How To Get B2B Referrals - Lioness Magazine
Sales

How To Get B2B Referrals

Referrals begin with relationships and four groups of people you know have the potential to become your informal sales force. Learn what to do.

How To Get B2B Referrals - Lioness MagazineAttracting and retaining customers is the number one job of every business owner and self-employed professional services provider. One way that prospective customers learn about the benefits of your business is through referrals, which are recommendations made by someone who is trusted by the prospective customer and has successfully done business with you, or who knows you well.

Referrals begin with relationships and four groups of people you know have the potential to become the informal sales force that can help grow your business: clients, colleagues, friends and family. Following basic business etiquette practices will ensure that your sources feel valued and will keep your referral pipeline filled.

Make it easy

Cultivate and prepare your referral sources by making sure that those in your network understand and can put into words what it is you do. Learn to clearly and succinctly describe the services you provide, the types of clients you usually work with and what clients need when they work with you. Identify the job titles of your best prospects and the business goals or challenges that drive the need to hire you. Empower your referral sources to network for you as they network for themselves.

Who to ask

Anyone who trusts and respects your business acumen and professional abilities is a potential referral source. If you’ve worked for a client on two or three projects and have developed a good relationship, let them know that you are always looking for new business and would appreciate a referral to someone who could use your services.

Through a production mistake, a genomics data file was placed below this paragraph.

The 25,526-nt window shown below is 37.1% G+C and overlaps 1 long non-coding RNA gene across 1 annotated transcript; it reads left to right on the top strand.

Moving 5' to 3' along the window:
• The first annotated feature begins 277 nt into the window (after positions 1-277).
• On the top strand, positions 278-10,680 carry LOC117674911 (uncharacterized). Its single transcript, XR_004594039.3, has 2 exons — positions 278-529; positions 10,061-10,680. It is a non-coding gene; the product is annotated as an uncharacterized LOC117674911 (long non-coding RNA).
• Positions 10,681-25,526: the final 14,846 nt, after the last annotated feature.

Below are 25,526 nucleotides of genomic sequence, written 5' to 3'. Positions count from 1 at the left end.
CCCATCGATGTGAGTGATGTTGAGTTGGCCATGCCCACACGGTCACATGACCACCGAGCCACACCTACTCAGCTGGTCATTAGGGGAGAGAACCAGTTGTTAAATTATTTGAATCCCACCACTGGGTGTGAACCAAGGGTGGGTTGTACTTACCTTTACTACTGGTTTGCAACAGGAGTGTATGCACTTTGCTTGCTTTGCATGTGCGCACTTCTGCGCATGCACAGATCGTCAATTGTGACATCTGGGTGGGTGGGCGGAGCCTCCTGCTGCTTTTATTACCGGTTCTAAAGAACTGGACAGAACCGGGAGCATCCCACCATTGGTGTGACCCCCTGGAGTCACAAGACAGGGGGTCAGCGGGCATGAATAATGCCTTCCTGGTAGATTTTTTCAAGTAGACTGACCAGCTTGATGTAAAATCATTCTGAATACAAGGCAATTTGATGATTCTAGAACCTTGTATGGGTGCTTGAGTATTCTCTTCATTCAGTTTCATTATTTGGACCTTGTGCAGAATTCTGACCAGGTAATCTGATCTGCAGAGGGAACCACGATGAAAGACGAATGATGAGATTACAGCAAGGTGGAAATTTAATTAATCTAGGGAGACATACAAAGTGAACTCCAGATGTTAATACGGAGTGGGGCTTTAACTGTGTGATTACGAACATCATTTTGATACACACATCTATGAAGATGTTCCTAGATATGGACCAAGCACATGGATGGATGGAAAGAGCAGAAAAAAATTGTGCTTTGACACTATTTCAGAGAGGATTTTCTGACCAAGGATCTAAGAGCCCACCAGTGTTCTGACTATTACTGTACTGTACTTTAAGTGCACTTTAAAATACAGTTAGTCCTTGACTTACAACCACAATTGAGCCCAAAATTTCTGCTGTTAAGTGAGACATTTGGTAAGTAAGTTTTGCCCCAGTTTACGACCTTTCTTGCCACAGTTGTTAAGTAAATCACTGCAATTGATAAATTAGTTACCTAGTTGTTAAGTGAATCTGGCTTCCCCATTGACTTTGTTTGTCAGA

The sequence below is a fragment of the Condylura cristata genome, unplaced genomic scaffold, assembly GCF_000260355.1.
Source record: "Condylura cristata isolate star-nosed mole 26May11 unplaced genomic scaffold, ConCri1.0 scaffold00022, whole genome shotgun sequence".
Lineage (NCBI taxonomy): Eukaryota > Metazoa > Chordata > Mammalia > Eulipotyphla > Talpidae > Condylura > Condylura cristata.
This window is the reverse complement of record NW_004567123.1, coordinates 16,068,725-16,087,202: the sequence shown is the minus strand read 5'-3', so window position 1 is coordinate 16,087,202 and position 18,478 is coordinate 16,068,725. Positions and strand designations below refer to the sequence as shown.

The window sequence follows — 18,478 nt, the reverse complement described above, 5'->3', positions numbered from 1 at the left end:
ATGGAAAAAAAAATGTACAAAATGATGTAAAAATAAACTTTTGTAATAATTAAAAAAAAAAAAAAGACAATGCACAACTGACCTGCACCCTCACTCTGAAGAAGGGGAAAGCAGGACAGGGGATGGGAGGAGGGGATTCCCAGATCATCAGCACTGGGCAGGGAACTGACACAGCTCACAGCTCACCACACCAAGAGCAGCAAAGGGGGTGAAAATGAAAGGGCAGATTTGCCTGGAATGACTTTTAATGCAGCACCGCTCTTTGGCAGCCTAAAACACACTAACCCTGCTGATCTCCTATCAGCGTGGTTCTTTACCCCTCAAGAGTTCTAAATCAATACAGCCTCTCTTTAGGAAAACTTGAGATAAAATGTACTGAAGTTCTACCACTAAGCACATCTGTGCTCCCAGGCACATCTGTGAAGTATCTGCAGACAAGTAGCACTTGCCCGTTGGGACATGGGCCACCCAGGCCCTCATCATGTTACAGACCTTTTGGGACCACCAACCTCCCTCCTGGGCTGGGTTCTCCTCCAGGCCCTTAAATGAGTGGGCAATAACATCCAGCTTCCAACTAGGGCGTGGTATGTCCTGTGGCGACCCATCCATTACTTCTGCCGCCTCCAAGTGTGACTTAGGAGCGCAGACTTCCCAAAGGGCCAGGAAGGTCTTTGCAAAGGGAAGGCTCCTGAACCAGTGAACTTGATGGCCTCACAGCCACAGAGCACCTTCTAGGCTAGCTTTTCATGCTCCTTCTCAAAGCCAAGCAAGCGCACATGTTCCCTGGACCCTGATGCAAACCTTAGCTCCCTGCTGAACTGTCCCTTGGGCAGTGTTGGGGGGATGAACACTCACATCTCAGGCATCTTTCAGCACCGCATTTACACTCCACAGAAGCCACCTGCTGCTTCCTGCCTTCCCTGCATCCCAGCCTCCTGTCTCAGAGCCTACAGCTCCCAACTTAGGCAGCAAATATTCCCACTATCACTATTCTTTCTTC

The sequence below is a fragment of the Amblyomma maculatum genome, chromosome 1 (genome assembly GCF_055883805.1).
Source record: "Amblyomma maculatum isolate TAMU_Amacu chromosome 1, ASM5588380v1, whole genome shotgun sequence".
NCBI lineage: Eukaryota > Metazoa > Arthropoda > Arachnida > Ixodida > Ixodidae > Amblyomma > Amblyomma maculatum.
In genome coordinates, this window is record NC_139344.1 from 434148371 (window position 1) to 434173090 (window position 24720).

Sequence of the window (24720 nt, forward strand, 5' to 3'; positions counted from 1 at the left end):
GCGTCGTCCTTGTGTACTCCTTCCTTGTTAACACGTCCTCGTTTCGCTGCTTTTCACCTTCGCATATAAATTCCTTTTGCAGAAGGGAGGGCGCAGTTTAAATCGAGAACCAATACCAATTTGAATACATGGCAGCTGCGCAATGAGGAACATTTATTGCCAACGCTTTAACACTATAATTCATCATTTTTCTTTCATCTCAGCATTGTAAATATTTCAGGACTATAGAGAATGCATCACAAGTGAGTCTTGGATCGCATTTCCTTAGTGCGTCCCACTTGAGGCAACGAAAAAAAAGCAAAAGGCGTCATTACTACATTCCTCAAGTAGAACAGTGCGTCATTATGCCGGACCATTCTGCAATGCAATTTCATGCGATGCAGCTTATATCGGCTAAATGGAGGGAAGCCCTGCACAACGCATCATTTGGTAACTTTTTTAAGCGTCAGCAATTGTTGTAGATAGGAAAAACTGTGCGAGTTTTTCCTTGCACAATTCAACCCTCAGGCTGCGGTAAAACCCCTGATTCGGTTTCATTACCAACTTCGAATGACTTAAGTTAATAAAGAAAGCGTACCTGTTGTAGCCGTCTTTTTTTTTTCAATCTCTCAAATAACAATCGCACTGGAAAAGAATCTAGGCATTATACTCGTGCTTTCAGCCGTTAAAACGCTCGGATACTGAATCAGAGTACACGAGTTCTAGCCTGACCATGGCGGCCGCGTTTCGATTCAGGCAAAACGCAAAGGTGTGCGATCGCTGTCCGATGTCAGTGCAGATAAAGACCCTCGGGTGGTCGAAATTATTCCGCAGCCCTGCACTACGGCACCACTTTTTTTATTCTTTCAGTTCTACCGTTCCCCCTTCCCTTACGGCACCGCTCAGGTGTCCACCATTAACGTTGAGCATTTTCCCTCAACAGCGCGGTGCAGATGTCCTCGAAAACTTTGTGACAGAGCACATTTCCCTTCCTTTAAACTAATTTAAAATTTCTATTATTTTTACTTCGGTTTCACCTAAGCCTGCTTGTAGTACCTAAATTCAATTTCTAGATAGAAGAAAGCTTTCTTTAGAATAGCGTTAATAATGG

Colleagues that you meet through volunteer work, particularly through service on not-for-profit boards and committees, are another potential source of referrals. Board service gives you the opportunity to not only demonstrate your professional expertise and leadership ability, but also build social and professional relationships. If you don’t have the time and inclination to investigate not-for-profit organizations that interest you and need your skill set, visit your local Rotary Club, which for 100 years has brought business professionals together to perform community service.

Membership in professional associations and business groups, e.g. the Chamber of Commerce, is a time-honored way to build relationships that can lead to referrals. College alumni groups, comprised of people who have known you for perhaps decades, bring to you another potential source of referrals. Attend alumni events and re-connect with your old friends, several of whom may be happy to add a business dimension to the relationship, now that everyone is in the working world.

Etiquette protocol

When a referral is made, follow etiquette protocol and confirm that you may use your source’s name when contacting the prospect. Make contact in a timely fashion and do not squander the opportunity. Failure to follow-up with a referral made is an etiquette faux pas that will not be forgotten by your referral source.

Say thank you

Remember to thank your referral source for the endorsement of your expertise. Even if business is not done, it is wise to let your source know that you appreciate their confidence in you and respect their generosity. Whatever happens, let your source know the outcome.

It has often been said that word-of-mouth advertising is the most effective and a referral is an example of good word-of-mouth for you. Be mindful that it is implicit that referral relationships are a two-way street. Strengthen relationships by making referrals yourself for clients and colleagues, family and friends. Easy to follow business etiquette protocol, which is another name for common courtesy and generosity, will bring more referrals, and business, your way.

Thanks for reading,

Kim

Kim-L.-Clark_609073Kim L. Clark is a strategy and marketing consultant who works with for-profit and not-for-profit organization leaders who must achieve business goals. Kim is the founder and principal of the consultation  firm Polished Professionals Boston and she teaches business plan writing to aspiring entrepreneurs. Learn how Kim’s expertise can benefit your organization when you visit polishedprofessionalsboston.com.